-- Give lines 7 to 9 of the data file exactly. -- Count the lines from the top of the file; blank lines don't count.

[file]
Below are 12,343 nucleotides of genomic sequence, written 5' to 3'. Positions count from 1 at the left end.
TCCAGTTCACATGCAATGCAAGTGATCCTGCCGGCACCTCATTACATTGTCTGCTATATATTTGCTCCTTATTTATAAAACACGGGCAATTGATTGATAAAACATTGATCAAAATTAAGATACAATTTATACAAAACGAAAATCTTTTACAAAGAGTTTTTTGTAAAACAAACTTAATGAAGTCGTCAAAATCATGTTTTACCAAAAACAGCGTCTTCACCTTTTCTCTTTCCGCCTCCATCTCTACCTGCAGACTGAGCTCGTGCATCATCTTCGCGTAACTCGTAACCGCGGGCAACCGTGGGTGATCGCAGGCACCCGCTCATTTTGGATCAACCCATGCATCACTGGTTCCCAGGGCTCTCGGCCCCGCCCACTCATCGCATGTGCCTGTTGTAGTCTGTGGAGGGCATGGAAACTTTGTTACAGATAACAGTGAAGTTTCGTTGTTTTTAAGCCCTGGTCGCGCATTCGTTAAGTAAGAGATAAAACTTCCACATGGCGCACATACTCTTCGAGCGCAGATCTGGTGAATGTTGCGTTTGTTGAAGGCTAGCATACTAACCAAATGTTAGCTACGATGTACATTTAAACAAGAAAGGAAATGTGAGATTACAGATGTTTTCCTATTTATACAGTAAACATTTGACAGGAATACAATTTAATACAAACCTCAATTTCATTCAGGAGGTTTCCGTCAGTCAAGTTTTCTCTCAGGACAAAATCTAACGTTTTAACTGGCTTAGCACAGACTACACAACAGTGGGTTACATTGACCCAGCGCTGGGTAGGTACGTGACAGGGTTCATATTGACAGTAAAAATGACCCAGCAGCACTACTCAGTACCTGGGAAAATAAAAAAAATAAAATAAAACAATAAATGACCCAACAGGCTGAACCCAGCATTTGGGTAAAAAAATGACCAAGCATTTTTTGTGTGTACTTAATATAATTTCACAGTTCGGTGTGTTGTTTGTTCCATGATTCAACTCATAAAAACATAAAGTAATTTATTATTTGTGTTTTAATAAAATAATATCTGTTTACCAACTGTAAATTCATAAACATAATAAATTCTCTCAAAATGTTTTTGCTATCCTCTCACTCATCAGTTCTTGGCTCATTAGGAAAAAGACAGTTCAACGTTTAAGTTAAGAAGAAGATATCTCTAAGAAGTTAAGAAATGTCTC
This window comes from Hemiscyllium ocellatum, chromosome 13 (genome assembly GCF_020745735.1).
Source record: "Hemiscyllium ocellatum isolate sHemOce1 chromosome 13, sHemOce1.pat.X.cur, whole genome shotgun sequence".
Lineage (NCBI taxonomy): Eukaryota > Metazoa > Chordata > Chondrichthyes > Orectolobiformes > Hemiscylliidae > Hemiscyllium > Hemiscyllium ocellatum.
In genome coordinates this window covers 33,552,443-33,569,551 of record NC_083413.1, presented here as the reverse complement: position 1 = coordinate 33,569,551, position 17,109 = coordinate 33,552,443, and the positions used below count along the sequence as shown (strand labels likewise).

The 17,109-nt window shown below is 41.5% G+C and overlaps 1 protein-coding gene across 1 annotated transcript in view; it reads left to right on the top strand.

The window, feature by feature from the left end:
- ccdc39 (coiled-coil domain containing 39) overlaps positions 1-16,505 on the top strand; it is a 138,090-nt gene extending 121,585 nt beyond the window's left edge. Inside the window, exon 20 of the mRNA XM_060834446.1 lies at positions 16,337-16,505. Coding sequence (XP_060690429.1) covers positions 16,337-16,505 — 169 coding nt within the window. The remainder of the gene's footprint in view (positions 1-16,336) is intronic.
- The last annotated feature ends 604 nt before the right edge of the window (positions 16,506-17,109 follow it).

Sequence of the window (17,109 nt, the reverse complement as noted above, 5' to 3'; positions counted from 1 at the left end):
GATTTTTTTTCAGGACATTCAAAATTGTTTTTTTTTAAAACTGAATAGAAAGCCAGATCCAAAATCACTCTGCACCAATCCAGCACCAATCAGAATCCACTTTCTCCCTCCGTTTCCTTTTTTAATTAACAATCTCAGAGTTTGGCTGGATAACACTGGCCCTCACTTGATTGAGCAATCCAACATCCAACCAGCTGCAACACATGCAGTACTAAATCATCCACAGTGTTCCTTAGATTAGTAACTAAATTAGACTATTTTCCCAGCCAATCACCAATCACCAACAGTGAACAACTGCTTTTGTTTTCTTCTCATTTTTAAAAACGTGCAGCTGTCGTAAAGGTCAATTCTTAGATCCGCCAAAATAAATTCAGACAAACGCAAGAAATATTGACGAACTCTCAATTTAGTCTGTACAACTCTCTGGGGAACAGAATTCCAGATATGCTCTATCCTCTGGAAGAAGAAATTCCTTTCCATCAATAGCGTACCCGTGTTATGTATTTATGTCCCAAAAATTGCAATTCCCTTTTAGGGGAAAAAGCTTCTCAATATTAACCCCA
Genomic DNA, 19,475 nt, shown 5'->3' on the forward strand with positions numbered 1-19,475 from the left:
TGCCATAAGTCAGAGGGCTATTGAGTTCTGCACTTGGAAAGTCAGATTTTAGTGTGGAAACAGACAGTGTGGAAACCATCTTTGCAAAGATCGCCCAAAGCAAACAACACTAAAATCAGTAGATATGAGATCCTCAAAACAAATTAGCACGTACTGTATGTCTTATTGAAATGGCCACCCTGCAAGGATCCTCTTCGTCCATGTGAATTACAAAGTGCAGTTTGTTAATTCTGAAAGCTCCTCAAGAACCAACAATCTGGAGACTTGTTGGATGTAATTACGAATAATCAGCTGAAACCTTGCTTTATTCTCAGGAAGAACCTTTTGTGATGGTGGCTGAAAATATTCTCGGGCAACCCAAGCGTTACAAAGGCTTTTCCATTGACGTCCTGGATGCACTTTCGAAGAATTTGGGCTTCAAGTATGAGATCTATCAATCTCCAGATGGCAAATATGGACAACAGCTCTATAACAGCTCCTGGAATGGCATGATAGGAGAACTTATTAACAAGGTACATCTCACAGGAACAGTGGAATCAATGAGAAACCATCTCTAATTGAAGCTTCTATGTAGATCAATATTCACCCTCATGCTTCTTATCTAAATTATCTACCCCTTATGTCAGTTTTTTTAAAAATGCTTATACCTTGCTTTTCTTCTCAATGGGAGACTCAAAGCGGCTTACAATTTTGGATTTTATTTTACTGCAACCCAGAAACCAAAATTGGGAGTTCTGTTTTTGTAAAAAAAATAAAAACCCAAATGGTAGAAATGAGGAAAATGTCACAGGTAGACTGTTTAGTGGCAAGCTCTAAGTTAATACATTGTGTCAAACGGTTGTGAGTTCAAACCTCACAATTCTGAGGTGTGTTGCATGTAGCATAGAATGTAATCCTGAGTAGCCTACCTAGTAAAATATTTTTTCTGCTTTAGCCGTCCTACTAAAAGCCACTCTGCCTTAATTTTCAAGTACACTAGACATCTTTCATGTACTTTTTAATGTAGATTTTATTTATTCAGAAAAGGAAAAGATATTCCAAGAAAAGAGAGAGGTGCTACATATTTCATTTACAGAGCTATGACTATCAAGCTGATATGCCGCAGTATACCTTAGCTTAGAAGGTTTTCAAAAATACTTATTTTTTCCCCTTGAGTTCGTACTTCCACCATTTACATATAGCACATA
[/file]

The 17,109-nt window shown below is 41.5% G+C and overlaps 1 protein-coding gene across 1 annotated transcript in view; it reads left to right on the top strand.

The window, feature by feature from the left end:
- ccdc39 (coiled-coil domain containing 39) overlaps positions 1-16,505 on the top strand; it is a 138,090-nt gene extending 121,585 nt beyond the window's left edge. Inside the window, exon 20 of the mRNA XM_060834446.1 lies at positions 16,337-16,505. Coding sequence (XP_060690429.1) covers positions 16,337-16,505 — 169 coding nt within the window. The remainder of the gene's footprint in view (positions 1-16,336) is intronic.